More advanced heart disease usually causes symptoms such as a low-pitched or gagging cough, noticeable changes in weight, breathing difficulties, reduced ability to play or exercise and abdominal swelling.
Choosing a Heart Healthy Food for Your Cat
- Low sodium: Get the Onpets low-down on salty cat foods here. Because heart disease can result in heart enlargement and a loss of efficiency, the heart begins to hold excess fluid. It is this excess fluid that causes many of the side effects of heart disease. Consequently, it’s wise to feed your cat a low-sodium food that will reduce fluid build-up and strain on the heart. Check out the Tufts University Cummings School of Veterinary Medicine list of reduced sodium cat foods.
- Vegetarian diet? Not for your cat!: Cats are obligate carnivores and, as explained here, a vegetarian diet consequently is not good for your cat. Whether your cat is experiencing symptoms of heart disease yet or not, you want to choose a quality cat food that is meat-based, low in salt and high in nutrients, including taurine.
- Dry food vs canned: High quality commercial cat foods, both wet and dry, should meet most of the nutritional requirements for cats suffering from heart disease. However, Lisa A. Pierson, DVM states that “cats have a better chance at optimal health if they are fed canned food (or a balanced homemade diet) instead of dry kibble.” In her opinion, this is because the water content of dry food is too low, the carbohydrate content is too high, and the type of protein in dry food tends to be too high in plant-based proteins and too low in animal-based proteins.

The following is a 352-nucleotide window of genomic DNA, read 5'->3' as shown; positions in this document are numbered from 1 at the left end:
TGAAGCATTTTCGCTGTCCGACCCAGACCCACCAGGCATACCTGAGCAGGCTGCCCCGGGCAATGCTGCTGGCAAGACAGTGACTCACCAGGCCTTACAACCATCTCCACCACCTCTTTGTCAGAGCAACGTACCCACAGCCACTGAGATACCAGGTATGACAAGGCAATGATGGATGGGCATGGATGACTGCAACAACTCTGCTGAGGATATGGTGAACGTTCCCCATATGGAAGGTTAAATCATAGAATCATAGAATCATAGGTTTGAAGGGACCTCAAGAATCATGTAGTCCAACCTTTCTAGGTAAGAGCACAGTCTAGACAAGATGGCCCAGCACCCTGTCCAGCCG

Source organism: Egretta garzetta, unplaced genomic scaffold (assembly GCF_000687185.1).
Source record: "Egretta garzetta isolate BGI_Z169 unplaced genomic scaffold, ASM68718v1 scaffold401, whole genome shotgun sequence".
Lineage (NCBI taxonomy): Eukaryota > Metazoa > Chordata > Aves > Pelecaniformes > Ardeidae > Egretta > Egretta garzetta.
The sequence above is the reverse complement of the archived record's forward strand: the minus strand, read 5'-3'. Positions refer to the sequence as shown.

- Home cooking: Generally the best option IF you add all the nutritional supplements necessary for your feline fur baby. Check out these Onpets recipes to get you started.
- Supplements: Check with your vet but generally the following supplements are beneficial for cats with heart disease:
- B Vitamins
- Omega-3 fatty acids, including those found in fish oil
- As discussed above, taurine.
- Magnesium: Caution that you may want to avoid or reduce magnesium supplements for senior cats as too much can lead to Feline Lower Urinary Tract Syndrome.
- Prescription Diets: Once heart disease is detected, your veterinarian may recommend a specific food for your cat’s type of heart condition or symptoms.
- Diuretics: Cats taking diuretics to expel excess fluid can benefit from supplementation with certain electrolytes, and probiotics and digestive enzymes are generally beneficial for any type of condition and for maintenance of good health.
- Home-made treats: After a good home-cooked meal, who doesn’t want a delicious treat? Check out these Onpets recipes for home-made treats for your favorite feline.
Don’t Forget to Consult Your Vet
Before making any changes to your cat’s diet, consult your veterinarian. This is always true, but it is even more important if your cat is already suffering from some degree of heart disease.